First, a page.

It may lack some of the spark and vitality of their s recordings, but it's nothing to be ashamed of either. Even if their liner art keeps getting more and more graphic, the music is still the same old Slayer , and that's pretty much what sellout-wary diehards want to hear.
I don't know what's the year of this release. Ever since my migration to Colorado from Arizona a year ago, I have been making required quarterly trips back home to visit mom and dad Enter this incredibly great album, which was my introduction to Slayer at age Nostalgia aside, I can't figure out why people refuse to give this album the credit it deserves. Now that I'm 13 years wiser, I do "get" this isn't South Of Heaven or Reign In Blood, and that if compared to the rest of the Slayer catalog, it just can't hold its own.
A highlight song. Next comes Overt Enemy. Intro with some radio broadcasts sounding, cliche but works well. Slow song overall, until , where it gains some speed. Quite a good riff there. A good song, though nothing special. Then comes Perversions of Pain. In fact, the first solo is thrown after the first chorus. Enter Love to Hate. The main riff sounds kinda Black Sabbath like. This is yet again a highlight.
After an interesting acoustic intro, the main riff starts playing, and Araya enters, trying to sound like a true necrophiliac Which is the theme of the song , but he ends up sounding like a bad rip-off of Kurt Cobain mumbling every word. The solos in this song are typical Slayer bad, and the song feels like it drags on for too long.
In The Name of God is one of the most repetitive songs of the album. A slow chugging riff in the verses, a few power chords for the chorus.
Of course, it had to get better, and Scrum gets the image clearer for this album. And the pace of this song fits the theme. Good solo, too. Also the shortest song of the album, but still quite good, a highlight more. Sadly, then comes Screaming from the Sky. This song is even more repetitive, with a riff that is basically the same during the entire song. The juxtaposition of slow riffs and quick-paced soloing delivers only the harshest of effects as can be expected from Slayer.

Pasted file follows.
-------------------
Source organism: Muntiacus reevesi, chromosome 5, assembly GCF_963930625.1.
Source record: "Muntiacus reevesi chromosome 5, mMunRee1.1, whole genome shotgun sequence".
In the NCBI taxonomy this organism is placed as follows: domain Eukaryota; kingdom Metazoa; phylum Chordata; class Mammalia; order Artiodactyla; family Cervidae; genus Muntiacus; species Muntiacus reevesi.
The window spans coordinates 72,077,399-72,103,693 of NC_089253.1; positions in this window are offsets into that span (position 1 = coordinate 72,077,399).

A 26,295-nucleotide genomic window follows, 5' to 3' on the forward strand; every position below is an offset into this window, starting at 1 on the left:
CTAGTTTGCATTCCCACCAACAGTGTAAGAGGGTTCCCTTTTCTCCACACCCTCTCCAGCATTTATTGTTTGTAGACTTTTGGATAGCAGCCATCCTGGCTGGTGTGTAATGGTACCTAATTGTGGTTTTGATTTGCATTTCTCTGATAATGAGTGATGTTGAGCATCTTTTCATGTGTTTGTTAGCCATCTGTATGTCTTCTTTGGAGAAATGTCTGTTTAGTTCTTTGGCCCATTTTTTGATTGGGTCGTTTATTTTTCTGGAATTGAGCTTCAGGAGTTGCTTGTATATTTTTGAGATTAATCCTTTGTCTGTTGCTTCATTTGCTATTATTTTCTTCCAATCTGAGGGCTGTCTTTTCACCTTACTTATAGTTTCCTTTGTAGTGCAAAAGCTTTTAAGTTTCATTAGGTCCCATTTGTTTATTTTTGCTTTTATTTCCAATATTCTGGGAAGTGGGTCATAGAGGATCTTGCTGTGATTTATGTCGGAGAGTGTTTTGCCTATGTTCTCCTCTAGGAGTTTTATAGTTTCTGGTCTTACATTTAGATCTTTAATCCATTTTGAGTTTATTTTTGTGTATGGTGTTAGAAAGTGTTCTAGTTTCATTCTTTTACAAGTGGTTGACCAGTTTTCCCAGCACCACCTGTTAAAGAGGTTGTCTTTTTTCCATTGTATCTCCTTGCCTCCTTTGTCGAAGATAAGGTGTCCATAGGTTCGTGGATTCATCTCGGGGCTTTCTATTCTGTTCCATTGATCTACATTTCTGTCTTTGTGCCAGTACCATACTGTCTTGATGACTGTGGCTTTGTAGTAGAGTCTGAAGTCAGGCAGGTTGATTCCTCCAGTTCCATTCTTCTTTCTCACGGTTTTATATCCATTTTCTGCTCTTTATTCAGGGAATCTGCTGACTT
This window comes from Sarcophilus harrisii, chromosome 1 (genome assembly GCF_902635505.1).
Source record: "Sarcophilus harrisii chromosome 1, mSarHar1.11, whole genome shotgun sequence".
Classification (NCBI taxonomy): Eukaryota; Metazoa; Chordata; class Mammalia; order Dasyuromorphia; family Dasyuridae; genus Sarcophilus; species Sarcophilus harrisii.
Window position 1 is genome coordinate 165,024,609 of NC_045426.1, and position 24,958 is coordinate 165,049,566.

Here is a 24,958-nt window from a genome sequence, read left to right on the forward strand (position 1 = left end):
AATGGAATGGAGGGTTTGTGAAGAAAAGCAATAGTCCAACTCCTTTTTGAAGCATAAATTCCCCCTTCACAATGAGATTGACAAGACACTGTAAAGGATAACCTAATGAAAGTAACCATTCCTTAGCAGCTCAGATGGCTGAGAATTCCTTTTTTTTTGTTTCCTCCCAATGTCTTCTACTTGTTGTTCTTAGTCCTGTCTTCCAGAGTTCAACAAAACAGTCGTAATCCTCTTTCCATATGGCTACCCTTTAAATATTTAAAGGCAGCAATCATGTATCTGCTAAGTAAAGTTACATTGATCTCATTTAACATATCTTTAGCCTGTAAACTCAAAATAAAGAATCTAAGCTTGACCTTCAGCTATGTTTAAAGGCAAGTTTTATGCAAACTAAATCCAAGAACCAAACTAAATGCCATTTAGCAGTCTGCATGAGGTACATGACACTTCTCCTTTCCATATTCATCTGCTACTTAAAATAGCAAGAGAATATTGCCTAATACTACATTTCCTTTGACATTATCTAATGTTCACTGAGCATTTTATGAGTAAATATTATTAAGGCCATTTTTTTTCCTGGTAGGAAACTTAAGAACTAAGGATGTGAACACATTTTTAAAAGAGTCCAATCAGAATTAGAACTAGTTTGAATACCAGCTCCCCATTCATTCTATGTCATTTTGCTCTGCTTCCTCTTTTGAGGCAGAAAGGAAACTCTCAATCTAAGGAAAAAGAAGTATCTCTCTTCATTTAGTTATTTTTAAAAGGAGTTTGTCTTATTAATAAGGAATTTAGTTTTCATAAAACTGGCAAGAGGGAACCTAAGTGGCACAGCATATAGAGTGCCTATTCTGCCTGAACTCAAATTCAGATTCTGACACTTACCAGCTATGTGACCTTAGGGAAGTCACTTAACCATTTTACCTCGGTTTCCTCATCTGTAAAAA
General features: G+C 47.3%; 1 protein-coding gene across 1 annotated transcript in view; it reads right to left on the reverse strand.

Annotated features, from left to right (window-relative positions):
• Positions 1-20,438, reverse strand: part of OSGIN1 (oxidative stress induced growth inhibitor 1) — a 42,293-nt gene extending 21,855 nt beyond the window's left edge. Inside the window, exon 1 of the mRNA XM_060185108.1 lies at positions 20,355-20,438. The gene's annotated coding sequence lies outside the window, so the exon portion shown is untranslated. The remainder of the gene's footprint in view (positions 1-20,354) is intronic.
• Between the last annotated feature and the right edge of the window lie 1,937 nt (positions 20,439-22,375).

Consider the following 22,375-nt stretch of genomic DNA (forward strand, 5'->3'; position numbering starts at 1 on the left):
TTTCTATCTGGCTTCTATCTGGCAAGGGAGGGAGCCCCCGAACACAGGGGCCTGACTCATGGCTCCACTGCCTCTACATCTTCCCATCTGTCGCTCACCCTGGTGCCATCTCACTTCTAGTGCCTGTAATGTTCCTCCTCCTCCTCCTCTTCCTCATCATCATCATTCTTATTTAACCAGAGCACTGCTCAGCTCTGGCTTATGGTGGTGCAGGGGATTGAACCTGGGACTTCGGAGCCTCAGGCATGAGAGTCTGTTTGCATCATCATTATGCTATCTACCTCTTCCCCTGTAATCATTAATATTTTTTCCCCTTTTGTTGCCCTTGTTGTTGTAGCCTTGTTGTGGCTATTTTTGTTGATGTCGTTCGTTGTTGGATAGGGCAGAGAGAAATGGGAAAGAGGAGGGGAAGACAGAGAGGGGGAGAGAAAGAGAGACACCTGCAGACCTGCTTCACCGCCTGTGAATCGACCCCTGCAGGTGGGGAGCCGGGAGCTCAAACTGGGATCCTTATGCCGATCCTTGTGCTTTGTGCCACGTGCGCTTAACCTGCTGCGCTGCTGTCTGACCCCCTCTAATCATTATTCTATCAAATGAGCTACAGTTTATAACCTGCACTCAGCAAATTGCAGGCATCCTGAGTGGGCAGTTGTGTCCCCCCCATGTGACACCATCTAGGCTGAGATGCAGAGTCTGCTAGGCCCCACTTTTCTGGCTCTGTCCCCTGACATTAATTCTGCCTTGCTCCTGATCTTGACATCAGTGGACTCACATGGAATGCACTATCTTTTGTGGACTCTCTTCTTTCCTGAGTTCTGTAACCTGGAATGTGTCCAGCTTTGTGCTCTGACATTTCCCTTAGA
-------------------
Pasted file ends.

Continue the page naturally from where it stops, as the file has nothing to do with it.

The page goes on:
When combined as a whole, the end product of this album is a wholly satisfying experience. Compared with the bands earlier achievements, this album fits very well in their catalogue. However, this is not a bridge album. In short, this is a mature thrash album. And therein lies its strength. It is an evolution from the bands previous mid nineties albums and a maturation from their earlier eighties albums.
This is an album everybody can enjoy. It bears the heaviness many fans enjoy while maintaining that fast paced thrash element fans of classic Slayer look for. It progresses beyond the stale sound developed from Divine Intervention and Undisputed Attitude.
Finally, it honestly and wholeheartedly kicks ass. The louder the better, as I have mentioned. Do not play this album on your laptop speakers which I am guilty of doing as I write this review right now ; play it at maximum volume on stack speakers or towers. Play it in surround sound. Play it over and over again. Let's face facts: Slayer ran out of their presumably inexhaustible supply of relevance when they ran out of sounding evil. History will record that this transpired between the years of Seasons in the Abyss and Divine Intervention Coincidentally, these were the same years in which other big names of the extreme metal genre were experiencing their own difficulty in coming to identity with the changing 90s.
The dominance of grunge, 'alternative', British sop rock and the peaking of the rap game. Like Megadeth, Metallica, Anthrax and so many others, they felt forced to adapt themselves to this oncoming rush of change, and while they might not have bent so far as others in the declining thrash metal category, we were nevertheless left with the pungent shit-stain that is Diabolus in Musica, an album about as attractive as a fit of irritable bowel syndrome.
What the hell am I looking at? Billy Corgin masquerading as a Christian superhero? Or were Tom Araya and the boys finally giving us the reveal that they are not, in fact, nearly so Satanic as one might have believed from their legendary 80s albums.
The strange new logo and decidedly 90s cover image which inspires nothing but remorse would be one thing, and one thing I expected during a time in which Janes Addiction and Tool were considered the peak of musical artistry, but very quickly does the composition of its content take a dive for the lowest common denominator, the wretched wigga groove metal scene inhabited and dominated by acts like Korn, Machine Head, P.